Iran Sanctions: Time for Engagement 2.0

The Obama administration has a number of reasons to be satisfied with the outcome of the U.N. Security Council sanctions resolution. To begin with, to the extent that the administration managed to successfully implement its stated plan over the past 18 months with regard to Iran, it is a political victory. Given the U.S. domestic opposition to initially engaging Tehran, and the subsequent challenges (Russia and China) to shepherding the resolution package through the Security Council, it’s even a significant political victory. And to the extent that the sanctions seem to stand up to scrutiny, it’s far from a hollow one.

But hopefully the administration will use this political victory, and the position of strength it provides, to reassess the basic assumptions and fundamental objectives of its Iran policy. Otherwise it risks watching its political victory transformed into strategic defeat.

Specifically, President Barack Obama should use his current position of strength to make the kind of bold gesture of engagement that U.S. domestic opposition and Iran’s unsettled domestic politics prevented him from making last year. And he should also be magnanimous in victory, by taking immediate steps toward healing the relationships with Brazil and Turkey.

It appears that both the U.S. and Iran have signaled their willingness to continue trying to hammer out the fuel swap agreement, with Iran identifying Brazil and Turkey as its preferred interlocutors. The Obama adminsitration should immediately encourage that process, and make it clear, either publicly or through back channels, that in return for well-defined confidence-building measures on Iran’s part — i.e., successful implementation of an acceptable fuel swap agreement and Iranian ratification of the IAEA Additional Protocol of intrusive inspections — the U.S. could live with a domestic Iranian enrichment program.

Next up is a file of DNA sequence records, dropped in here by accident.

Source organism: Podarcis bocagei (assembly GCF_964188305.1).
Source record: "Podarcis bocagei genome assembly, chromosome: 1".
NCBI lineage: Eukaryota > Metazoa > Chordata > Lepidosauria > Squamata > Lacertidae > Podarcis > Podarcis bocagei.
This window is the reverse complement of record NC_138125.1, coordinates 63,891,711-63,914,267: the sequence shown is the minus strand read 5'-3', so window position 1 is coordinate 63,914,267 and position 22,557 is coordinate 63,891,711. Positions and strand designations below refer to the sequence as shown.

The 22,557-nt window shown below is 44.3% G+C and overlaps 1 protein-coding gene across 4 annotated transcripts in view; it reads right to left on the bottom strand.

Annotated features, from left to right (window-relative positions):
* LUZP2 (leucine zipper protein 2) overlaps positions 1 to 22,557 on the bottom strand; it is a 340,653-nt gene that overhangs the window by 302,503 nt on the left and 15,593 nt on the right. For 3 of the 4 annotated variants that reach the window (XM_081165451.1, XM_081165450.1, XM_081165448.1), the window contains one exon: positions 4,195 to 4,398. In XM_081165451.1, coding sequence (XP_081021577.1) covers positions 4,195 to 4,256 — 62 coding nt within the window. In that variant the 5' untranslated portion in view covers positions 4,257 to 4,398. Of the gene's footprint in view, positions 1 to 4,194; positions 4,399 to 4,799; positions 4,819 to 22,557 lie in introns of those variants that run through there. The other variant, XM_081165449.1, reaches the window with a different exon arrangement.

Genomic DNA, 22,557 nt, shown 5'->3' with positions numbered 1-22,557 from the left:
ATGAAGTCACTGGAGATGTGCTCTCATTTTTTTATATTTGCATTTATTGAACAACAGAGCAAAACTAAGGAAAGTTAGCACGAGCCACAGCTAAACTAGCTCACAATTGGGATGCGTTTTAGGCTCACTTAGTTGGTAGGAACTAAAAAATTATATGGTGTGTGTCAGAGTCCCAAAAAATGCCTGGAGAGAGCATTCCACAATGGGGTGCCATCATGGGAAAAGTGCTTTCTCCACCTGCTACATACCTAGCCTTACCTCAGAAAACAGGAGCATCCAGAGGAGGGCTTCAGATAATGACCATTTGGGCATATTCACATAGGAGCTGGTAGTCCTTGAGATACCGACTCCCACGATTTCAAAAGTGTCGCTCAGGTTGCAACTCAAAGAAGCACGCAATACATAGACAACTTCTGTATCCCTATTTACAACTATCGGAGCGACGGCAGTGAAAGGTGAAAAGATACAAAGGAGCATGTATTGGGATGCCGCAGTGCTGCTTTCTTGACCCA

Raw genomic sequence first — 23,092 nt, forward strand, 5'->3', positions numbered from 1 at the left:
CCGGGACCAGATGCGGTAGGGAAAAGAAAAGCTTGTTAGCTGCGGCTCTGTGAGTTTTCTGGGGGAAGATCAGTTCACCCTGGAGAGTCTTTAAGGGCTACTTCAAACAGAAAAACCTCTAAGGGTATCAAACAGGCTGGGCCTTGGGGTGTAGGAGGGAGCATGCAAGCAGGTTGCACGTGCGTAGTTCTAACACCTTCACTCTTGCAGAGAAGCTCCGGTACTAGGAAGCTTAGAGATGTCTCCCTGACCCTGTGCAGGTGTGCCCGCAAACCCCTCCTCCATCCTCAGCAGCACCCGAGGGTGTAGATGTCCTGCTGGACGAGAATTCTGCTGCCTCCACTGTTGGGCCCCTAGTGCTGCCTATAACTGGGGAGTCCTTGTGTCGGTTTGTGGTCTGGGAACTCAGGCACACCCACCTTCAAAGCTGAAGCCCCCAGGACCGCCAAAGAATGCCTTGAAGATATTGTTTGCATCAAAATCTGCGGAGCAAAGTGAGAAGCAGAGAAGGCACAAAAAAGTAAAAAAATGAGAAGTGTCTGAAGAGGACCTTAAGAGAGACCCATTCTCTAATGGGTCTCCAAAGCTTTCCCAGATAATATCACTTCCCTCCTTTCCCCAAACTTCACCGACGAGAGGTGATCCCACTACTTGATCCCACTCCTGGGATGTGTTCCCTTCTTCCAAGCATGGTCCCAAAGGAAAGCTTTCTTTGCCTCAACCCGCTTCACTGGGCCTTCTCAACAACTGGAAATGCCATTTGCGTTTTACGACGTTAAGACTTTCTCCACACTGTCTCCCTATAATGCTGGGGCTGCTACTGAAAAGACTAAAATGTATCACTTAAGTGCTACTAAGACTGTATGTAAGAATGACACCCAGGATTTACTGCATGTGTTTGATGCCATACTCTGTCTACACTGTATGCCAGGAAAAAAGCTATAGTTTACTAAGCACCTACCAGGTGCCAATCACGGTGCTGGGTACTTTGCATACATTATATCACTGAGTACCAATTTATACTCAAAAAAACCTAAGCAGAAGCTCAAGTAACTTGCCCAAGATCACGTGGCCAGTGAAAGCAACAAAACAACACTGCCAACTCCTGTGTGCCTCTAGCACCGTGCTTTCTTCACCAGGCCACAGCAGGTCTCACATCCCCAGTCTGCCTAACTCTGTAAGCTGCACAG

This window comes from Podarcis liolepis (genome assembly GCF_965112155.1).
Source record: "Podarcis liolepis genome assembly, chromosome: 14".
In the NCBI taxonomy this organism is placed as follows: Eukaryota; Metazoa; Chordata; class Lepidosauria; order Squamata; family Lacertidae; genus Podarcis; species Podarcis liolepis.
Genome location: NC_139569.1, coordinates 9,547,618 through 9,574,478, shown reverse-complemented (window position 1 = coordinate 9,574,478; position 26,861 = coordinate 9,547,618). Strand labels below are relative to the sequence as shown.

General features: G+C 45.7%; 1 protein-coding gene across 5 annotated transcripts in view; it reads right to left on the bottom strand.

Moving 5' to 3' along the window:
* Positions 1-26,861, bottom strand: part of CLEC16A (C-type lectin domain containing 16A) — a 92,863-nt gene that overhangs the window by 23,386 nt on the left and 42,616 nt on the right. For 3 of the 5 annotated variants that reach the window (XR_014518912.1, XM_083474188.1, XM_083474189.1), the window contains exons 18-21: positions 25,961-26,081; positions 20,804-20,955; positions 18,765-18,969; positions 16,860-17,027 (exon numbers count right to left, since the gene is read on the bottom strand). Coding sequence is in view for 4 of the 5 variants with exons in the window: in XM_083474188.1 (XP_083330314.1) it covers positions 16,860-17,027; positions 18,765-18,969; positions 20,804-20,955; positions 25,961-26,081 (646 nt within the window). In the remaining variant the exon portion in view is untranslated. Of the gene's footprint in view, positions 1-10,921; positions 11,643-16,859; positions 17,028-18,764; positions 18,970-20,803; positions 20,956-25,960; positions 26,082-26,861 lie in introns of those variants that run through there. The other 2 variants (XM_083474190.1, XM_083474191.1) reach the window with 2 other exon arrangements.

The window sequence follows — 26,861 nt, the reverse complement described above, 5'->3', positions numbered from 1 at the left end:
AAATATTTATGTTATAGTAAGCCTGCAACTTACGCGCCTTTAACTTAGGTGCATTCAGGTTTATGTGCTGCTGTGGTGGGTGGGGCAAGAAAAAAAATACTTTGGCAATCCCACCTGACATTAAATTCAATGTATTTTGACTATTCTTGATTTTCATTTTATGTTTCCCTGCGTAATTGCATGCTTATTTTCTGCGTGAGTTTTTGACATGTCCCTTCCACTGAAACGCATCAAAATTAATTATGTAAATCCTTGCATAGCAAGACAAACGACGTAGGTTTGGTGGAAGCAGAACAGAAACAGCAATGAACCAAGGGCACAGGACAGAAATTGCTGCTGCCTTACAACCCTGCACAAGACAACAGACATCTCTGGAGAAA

At the same time, Obama should continue to build on the foundation of today’s victory to put in place the kind of long-term containment strategy that, even if it fails to keep Iran from achieving a de facto or outright nuclear weapons capability, will at least limit the fallout. That means setting another timeline and benchmarks for engagement before pursuing further U.S. and EU sanctions.

But what’s needed is another “open hand.” Because so far, all that Obama has achieved is an uninspiring plan, well-executed. Now it’s time for a more ambitious opening.

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